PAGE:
A dairy is proposed north of Sunizona with 7500 to 15,000 or more cows on 640 acres.  The request is not for a special use permit for a dairy, but for rezoning which would allow not just a dairy but other uses too, such as Heavy Industry.

I.  The public response to this issue appears to be having an effect.

A March 30 email from an opponent of the proposed dairy says
"Ratliff did not file his application for the special use permit by Friday's deadline (which would have made the May commissioners' meeting the hearing date). Therefore, the hearing will not come before June 10 at this point.  The next deadline for filing special use permits to be heard at the June meeting is April 24....  [S]omeone at the commission office this morning ... said that they are 'still waiting for Ratliff to draft a new citizen notification letter.' "

II.  Basic information

The proponents are Mr. & Mrs. Alvin "Buddy" Ratliff.  For their basic proposal, see

Here are links to some maps with different kinds of information about water in the Willcox Basin:

-- and also for the Douglas Basin, south of the Willcox Basin:

An email points out that Wikipedia has a fine set of articles about dairy farming, a good place to start, with many further references about the operation and hazards of dairies, being

III.  The public response

The first organized response to the proposal for rezoning came on Tuesday, March 3, when the Ash Creek Association held a community dinner and meeting in the Sunizona community building.  (There have been other meetings since, following up on the themes expressed in this meeting.)

The hall was filled.  Dr. Bob Collier was the first speaker, and got through a good deal of his material about dairying in general.  He was followed by Mark Apel, who used a couple of minutes to get the meeting ready for Buddy Ratliff.  Third District county supervisor Richard Searle jumped in from time to time.  Activist attendees included Julia Robinson (prime mover behind the "No On Smith Ranch" referendum that reversed the supervisors' unanimous vote in favor of a huge housing tract near Benson not long ago), Liz Shuler-Pointer, Carmen Myrick, and others.

Audience participation was quite vigorous, much more against the proposed dairy than for it.  Major reasons included the effect on the water table, and the stink and flies from a large dairy operation.  The Faria Dairy feed lot was used, time after time, as a bad example of a stinking operation.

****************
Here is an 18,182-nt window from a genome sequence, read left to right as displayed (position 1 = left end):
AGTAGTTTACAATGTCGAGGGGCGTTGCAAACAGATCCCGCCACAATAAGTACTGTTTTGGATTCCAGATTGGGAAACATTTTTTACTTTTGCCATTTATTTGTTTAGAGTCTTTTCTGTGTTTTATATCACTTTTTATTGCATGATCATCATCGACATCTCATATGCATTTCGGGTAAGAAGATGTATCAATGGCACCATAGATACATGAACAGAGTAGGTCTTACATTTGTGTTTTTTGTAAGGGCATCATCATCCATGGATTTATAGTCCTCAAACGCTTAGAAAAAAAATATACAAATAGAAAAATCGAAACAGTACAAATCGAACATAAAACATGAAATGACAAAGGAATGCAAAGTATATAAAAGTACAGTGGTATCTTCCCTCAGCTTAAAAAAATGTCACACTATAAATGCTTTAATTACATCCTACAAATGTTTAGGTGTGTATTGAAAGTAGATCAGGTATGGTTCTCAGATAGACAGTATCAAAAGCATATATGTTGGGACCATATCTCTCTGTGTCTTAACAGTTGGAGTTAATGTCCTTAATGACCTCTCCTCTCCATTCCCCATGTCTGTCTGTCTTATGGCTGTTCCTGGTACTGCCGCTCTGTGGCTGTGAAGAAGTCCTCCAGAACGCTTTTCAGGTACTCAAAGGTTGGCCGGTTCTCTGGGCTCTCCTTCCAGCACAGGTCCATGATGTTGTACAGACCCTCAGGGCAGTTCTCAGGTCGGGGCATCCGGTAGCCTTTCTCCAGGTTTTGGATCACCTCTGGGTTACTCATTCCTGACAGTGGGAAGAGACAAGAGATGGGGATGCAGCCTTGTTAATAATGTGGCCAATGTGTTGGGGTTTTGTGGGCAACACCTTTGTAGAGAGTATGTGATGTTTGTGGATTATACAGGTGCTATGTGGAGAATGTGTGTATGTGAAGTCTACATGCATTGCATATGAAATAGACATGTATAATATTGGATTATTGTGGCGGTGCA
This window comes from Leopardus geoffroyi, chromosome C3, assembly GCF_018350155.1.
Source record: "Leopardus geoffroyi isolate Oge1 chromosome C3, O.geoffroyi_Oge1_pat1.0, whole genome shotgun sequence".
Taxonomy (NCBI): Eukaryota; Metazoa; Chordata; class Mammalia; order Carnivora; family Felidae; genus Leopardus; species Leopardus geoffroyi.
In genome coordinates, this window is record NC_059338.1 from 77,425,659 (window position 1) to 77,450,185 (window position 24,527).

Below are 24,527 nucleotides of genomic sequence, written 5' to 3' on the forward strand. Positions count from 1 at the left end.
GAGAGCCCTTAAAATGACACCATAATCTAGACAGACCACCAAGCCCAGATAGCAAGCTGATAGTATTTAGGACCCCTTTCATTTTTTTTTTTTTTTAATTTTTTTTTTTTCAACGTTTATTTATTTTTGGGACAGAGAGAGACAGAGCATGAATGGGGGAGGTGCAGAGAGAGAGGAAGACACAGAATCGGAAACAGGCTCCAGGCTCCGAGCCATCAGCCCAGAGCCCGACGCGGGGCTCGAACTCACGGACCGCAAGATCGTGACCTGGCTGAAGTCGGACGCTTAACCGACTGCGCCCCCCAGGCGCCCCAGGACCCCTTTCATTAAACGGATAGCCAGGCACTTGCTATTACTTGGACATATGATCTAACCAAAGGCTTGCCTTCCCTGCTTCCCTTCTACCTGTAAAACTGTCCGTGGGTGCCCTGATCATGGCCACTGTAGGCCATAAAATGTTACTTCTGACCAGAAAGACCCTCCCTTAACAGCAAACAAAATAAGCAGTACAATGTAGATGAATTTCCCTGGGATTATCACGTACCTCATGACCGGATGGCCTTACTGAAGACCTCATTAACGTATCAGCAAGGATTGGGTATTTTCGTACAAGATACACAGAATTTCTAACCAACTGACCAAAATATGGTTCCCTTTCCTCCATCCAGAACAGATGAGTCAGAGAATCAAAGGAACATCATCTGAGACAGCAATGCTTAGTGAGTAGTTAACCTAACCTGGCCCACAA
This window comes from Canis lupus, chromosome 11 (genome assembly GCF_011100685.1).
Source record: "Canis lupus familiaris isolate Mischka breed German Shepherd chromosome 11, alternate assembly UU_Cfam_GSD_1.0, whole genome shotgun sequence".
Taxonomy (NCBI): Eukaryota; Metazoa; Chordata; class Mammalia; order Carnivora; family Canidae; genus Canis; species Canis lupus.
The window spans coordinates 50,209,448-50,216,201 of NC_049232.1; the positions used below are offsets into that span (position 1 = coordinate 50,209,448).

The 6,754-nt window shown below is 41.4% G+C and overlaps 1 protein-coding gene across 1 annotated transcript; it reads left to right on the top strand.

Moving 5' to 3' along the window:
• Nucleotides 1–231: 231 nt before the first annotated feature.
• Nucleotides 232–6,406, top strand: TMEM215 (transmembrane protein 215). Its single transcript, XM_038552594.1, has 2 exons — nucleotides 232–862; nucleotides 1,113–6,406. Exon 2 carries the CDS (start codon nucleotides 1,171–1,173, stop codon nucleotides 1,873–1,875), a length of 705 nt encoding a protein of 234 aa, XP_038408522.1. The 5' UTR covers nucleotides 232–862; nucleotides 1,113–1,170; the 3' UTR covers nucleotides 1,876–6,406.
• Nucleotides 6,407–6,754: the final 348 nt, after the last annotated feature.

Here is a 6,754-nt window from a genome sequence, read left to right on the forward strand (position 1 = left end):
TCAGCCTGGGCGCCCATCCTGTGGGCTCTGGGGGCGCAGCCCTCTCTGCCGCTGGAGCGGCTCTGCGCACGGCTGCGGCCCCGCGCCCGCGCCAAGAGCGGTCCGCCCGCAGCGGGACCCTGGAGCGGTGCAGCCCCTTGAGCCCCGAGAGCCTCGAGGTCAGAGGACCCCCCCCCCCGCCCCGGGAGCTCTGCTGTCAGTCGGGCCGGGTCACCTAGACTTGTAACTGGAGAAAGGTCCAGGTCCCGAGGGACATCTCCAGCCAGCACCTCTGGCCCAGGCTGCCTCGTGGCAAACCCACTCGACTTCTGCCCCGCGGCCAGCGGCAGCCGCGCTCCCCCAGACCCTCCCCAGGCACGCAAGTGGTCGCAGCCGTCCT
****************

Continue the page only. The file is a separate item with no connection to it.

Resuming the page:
(BACKGROUND ON THE FARIA DAIRY:  Sebastiao Faria, one of that dairy's operators, said that supervisor Searle gave him an oral go-ahead to put in a feedlot; whatever Searle told Faria, Faria put in the feed lot without asking for official permission; a lawsuit resulted; on the main issue, Faria lost; both Faria and the county appealed parts of the trial result; the appeals court dismissed the county's own appeal; the written arguments on Faria's appeal have not been completed, and the oral argument (the climax of any appeal) has not yet been given a date.  Meanwhile, nearby residents continue to complain that while the case drags on, the stink and flies from the Faria dairy are intolerable.)

IV.  The issues raised are discussed below.  First comes a report on the meeting, then a discussion based on emails from the proponents and others.  Thanks to all the emailers for their information, on either side.

A.  Water

(This paragraph is based on Mr. Ratliff's statements at the meeting and also on a separate email from him later.)
    Mr. Ratliff has nine 160-acre fields with center pivot irrigation.  For 20 or more years, they have been producing crops that are exported to processing plants, dairies, and feedlots in Casa Grande, the Phoenix area, and New Mexico.  He would stop irrigating one 160-acre plot and place the dairy on it; the remaining eight 160-acre fields would produce feed for the dairy, so their water would no longer be exported out of the valley.  The dairy would also take some crops from other farms in the valley, keeping their water here too.
    In an email dated March 6, Mr. Ratliff stated that the 
solids from the lagoon will be composted (processed) and then spread on the farms in the area.  The Lagoon water will be distributed to 3 center pivots.

    Mr. Ratliff gives figures for the water percentage of various crops:  corn grain 15%; corn silage 65%; alfalfa hay 18%, alfalfa silage 65%, chili 8-9%, wheat 13%, milo 15%, beans 15%, watermelons 95%.  Comment:  A dairy with 7500 wet and 7500 dry cows would use about 1/3 less water than pivot irrigation on the same 160 acres -- here's a link for how to figure cows' water consumption:
    http://aces.nmsu.edu/pubs/_d/D-107.pdf --
so the dairy might result in less water use, depending on the crops planted on the other eight 160-acre plots.  However, the water used by this acreage, with or without a dairy on part of it, is a significant part of total water use in the Willcox Basin.  The only way to significantly reduce its effect on water use would be to take it out of farming of any kind.

From an email:  Using Bovine Growth Hormone on the cows would greatly increase their water consumption, so a dairy might well cause an increase, not a net decrease, in water consumption on the 160 acres.

From an email:  What kind of feed would Ratliff grow?  Alfalfa takes a lot of water to grow.  Comment:  The net effect of the dairy on water consumption depends on what Ratliff grows on the other 160-acre parcels.

From an email:  Here's a website with info about pollution from dairy farms:
Here's an article about the risks of dairy runoff fostering bacteria and concentrating antibiotics, and their effect on people and plants, including corn, which the Ratliffs grow.